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This World and the Hereafter

According to the narration of Zaid b. Harise's wife, Ummu Mubessir, the Prophet said:

"Whoever plants a tree or sows grain that a human, animal or bird eats from, that will constitute charity for that person."

(Ahmed b. Hanbal, Musnad, 6/362)

Aimed at man's happiness in both worlds, the religion of Islam asks that Muslims make connections to both worlds. Together with indicating that the next world is more beneficial (Anam 32; Duha 4), it aims for people to spend a life of peace and happiness without forgetting the blessings of this world (Qasas 77). Construction of this world means man's making an effort to establish an environment in which he is in harmony and at peace with other animate and inanimate creatures, particularly his fellow man, and in which he can live in peace of mind and tranquility. It is using Allah's blessings in the proper measure and place without wasting, abusing or destroying them. It is contributing to the health and happiness of himself and his surroundings by improving his physical environment and keeping it clean.

On the other hand, things needed for the afterlife are faith and good works. Referring to every kind of action suitable to Allah's approval and beneficial to man, the concept of good works includes the construction of this world; consequently, the construction of the afterlife is related in one respect to the construction of this world. For that reason, it is doubtful that the person who cannot build this world will be able to build the next.

In order to build the world, it is not necessary to give your heart to it or give significance to it. Neither is wealth necessary. Giving order to our environment without spending too much money includes taking the care to protect and keep the natural environment clean. All the efforts we show in accordance with the direction pointed to by our feelings of beauty and esthetics are important steps for the construction of a developed world.

Because the Prophet (pbuh) did not perceive the world like an ascetic who has turned his back on it, he was an example for believers regarding the building of this life as well as the afterlife. As is known, in addition to it being forbidden since the time of Abraham to cut trees and plants or to kill living creatures in the Mecca region due to its being sacred and untouchable, Muhammad (pbuh) included the Medina area in this status and forbade the hunting of animals or cutting of trees there. Upon the request of the people of Taif, he put the Taif valley under protection and announced that he would have violators of this punished. Similar to the Turkish "sit" (protected) regions today, this practice is a model showing how people should act respectfully and sensitively to the environment. In addition, he encouraged people to utilize empty land and plant trees on it, and he said, "Whoever revives dead land will gain reward for this and new produce will be counted as charity from that person." Saying in another hadith, "Even if Doomsday has arrived, a person with a sapling in his hand should plant it," he gave man the message not to postpone good works regardless of whether or not he would benefit from them.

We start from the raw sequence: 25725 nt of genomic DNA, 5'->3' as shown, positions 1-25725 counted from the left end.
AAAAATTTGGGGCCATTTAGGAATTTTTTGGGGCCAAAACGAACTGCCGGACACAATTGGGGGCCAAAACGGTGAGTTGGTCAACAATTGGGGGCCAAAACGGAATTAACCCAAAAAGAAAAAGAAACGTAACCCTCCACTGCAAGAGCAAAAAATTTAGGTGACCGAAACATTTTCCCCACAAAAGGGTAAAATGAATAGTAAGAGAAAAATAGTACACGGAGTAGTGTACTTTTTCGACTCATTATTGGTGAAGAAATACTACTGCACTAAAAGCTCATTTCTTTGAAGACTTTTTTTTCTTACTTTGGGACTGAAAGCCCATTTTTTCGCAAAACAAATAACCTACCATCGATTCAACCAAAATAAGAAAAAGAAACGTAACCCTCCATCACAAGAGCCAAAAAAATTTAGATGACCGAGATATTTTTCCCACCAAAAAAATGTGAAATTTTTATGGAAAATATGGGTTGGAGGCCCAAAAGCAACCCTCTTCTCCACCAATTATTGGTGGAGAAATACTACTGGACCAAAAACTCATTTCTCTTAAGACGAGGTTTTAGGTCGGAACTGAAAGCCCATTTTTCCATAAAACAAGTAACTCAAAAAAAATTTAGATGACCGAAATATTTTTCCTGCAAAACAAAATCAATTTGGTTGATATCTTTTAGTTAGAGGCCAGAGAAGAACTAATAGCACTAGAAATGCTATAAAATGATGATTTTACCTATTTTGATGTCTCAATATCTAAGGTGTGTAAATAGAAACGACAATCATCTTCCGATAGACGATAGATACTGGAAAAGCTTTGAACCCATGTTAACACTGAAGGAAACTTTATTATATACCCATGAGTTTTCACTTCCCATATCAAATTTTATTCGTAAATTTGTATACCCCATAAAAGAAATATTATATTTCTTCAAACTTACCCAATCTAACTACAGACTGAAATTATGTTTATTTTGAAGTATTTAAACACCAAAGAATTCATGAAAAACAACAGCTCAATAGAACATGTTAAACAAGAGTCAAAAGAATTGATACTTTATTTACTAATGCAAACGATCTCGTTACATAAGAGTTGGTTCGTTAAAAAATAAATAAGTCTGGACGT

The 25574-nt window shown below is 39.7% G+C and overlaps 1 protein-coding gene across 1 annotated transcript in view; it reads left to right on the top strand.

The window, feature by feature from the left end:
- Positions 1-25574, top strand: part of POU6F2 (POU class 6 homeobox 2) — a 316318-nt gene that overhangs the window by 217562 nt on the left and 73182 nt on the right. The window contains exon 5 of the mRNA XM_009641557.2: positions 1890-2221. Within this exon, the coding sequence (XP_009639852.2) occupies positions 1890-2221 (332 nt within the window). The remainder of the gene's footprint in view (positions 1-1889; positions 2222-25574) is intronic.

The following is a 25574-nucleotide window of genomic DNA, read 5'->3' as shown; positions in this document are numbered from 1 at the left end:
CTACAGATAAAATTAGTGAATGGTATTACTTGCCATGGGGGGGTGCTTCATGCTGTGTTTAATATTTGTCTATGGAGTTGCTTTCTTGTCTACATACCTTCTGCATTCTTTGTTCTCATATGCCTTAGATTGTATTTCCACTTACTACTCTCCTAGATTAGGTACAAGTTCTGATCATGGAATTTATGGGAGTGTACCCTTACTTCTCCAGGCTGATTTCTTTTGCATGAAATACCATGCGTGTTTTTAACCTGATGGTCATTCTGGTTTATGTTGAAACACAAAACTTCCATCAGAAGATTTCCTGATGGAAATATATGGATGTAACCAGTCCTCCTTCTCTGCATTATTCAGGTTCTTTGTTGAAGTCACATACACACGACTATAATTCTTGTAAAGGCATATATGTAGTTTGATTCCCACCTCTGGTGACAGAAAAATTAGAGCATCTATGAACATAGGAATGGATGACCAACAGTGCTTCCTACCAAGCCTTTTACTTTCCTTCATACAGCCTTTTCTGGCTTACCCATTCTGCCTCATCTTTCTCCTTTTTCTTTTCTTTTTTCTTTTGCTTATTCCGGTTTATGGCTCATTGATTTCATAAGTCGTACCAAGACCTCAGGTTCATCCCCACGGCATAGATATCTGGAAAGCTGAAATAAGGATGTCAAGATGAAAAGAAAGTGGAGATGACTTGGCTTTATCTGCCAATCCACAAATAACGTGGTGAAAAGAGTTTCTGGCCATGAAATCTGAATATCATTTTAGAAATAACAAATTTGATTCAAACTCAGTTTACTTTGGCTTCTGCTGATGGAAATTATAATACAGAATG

Saying that global warming has come to a dangerous level and that unless emergency measures are taken, irreversible harm will occur for all living things, today's scientists point to modern man's insatiable appetite and ambition as the cause of this. A solution is possible by means of approaching creatures and nature taking into consideration the teachings of the beloved Messenger who conveyed to us the message of Allah, the Creator of the universe and cosmic laws.  Being aware that using more than he needs is wasteful and forbidden, a Muslim should know that this world will be home to billions of people and other creatures that will live after him and act with the responsibility of leaving a good heritage to them.

Prof. I. Hakki Unal

 
Summary from Religious Affairs monthly magazine, edition 197/50-51
 

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